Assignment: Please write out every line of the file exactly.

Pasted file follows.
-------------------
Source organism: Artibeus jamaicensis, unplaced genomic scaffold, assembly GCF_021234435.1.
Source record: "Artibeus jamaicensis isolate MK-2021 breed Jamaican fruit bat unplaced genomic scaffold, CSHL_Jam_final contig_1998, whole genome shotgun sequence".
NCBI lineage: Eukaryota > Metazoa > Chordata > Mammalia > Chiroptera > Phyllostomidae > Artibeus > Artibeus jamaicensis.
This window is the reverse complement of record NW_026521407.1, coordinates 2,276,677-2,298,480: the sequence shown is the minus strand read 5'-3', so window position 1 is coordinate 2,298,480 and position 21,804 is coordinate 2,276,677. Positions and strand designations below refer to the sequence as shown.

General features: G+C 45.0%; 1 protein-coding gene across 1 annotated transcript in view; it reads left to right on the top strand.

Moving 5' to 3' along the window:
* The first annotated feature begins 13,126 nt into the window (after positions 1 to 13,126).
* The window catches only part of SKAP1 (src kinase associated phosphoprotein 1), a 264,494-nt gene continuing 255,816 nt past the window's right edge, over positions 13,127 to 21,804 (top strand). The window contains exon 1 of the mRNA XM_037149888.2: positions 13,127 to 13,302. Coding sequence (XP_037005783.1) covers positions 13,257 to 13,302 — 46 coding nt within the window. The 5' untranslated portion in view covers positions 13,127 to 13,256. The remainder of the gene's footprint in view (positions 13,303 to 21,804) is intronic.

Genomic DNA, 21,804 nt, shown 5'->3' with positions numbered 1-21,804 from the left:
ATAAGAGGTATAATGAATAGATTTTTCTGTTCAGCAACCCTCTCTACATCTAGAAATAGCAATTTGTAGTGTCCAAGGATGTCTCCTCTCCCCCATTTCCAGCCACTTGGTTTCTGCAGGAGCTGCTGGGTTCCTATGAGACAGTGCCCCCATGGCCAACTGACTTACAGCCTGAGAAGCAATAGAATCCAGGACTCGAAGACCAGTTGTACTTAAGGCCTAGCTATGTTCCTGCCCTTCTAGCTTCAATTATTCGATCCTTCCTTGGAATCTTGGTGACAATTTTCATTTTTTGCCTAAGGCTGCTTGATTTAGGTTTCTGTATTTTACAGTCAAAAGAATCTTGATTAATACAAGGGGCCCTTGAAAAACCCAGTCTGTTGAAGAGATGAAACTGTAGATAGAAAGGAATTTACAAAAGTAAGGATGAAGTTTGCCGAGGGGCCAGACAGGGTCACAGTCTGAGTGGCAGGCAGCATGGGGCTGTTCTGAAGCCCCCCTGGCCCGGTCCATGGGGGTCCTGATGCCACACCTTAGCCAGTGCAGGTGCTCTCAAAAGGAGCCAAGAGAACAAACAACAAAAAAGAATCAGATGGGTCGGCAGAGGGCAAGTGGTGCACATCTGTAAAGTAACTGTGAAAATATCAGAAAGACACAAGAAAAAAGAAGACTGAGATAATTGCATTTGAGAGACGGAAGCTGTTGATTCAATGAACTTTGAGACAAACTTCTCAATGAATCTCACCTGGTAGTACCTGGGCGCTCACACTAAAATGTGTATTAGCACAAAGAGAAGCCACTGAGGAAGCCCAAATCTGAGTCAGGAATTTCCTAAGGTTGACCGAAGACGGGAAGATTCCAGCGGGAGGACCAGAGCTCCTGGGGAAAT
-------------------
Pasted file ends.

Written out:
Source organism: Artibeus jamaicensis, unplaced genomic scaffold, assembly GCF_021234435.1.
Source record: "Artibeus jamaicensis isolate MK-2021 breed Jamaican fruit bat unplaced genomic scaffold, CSHL_Jam_final contig_1998, whole genome shotgun sequence".
NCBI lineage: Eukaryota > Metazoa > Chordata > Mammalia > Chiroptera > Phyllostomidae > Artibeus > Artibeus jamaicensis.
This window is the reverse complement of record NW_026521407.1, coordinates 2,276,677-2,298,480: the sequence shown is the minus strand read 5'-3', so window position 1 is coordinate 2,298,480 and position 21,804 is coordinate 2,276,677. Positions and strand designations below refer to the sequence as shown.

General features: G+C 45.0%; 1 protein-coding gene across 1 annotated transcript in view; it reads left to right on the top strand.

Moving 5' to 3' along the window:
* The first annotated feature begins 13,126 nt into the window (after positions 1 to 13,126).
* The window catches only part of SKAP1 (src kinase associated phosphoprotein 1), a 264,494-nt gene continuing 255,816 nt past the window's right edge, over positions 13,127 to 21,804 (top strand). The window contains exon 1 of the mRNA XM_037149888.2: positions 13,127 to 13,302. Coding sequence (XP_037005783.1) covers positions 13,257 to 13,302 — 46 coding nt within the window. The 5' untranslated portion in view covers positions 13,127 to 13,256. The remainder of the gene's footprint in view (positions 13,303 to 21,804) is intronic.

Genomic DNA, 21,804 nt, shown 5'->3' with positions numbered 1-21,804 from the left:
ATAAGAGGTATAATGAATAGATTTTTCTGTTCAGCAACCCTCTCTACATCTAGAAATAGCAATTTGTAGTGTCCAAGGATGTCTCCTCTCCCCCATTTCCAGCCACTTGGTTTCTGCAGGAGCTGCTGGGTTCCTATGAGACAGTGCCCCCATGGCCAACTGACTTACAGCCTGAGAAGCAATAGAATCCAGGACTCGAAGACCAGTTGTACTTAAGGCCTAGCTATGTTCCTGCCCTTCTAGCTTCAATTATTCGATCCTTCCTTGGAATCTTGGTGACAATTTTCATTTTTTGCCTAAGGCTGCTTGATTTAGGTTTCTGTATTTTACAGTCAAAAGAATCTTGATTAATACAAGGGGCCCTTGAAAAACCCAGTCTGTTGAAGAGATGAAACTGTAGATAGAAAGGAATTTACAAAAGTAAGGATGAAGTTTGCCGAGGGGCCAGACAGGGTCACAGTCTGAGTGGCAGGCAGCATGGGGCTGTTCTGAAGCCCCCCTGGCCCGGTCCATGGGGGTCCTGATGCCACACCTTAGCCAGTGCAGGTGCTCTCAAAAGGAGCCAAGAGAACAAACAACAAAAAAGAATCAGATGGGTCGGCAGAGGGCAAGTGGTGCACATCTGTAAAGTAACTGTGAAAATATCAGAAAGACACAAGAAAAAAGAAGACTGAGATAATTGCATTTGAGAGACGGAAGCTGTTGATTCAATGAACTTTGAGACAAACTTCTCAATGAATCTCACCTGGTAGTACCTGGGCGCTCACACTAAAATGTGTATTAGCACAAAGAGAAGCCACTGAGGAAGCCCAAATCTGAGTCAGGAATTTCCTAAGGTTGACCGAAGACGGGAAGATTCCAGCGGGAGGACCAGAGCTCCTGGGGAAAT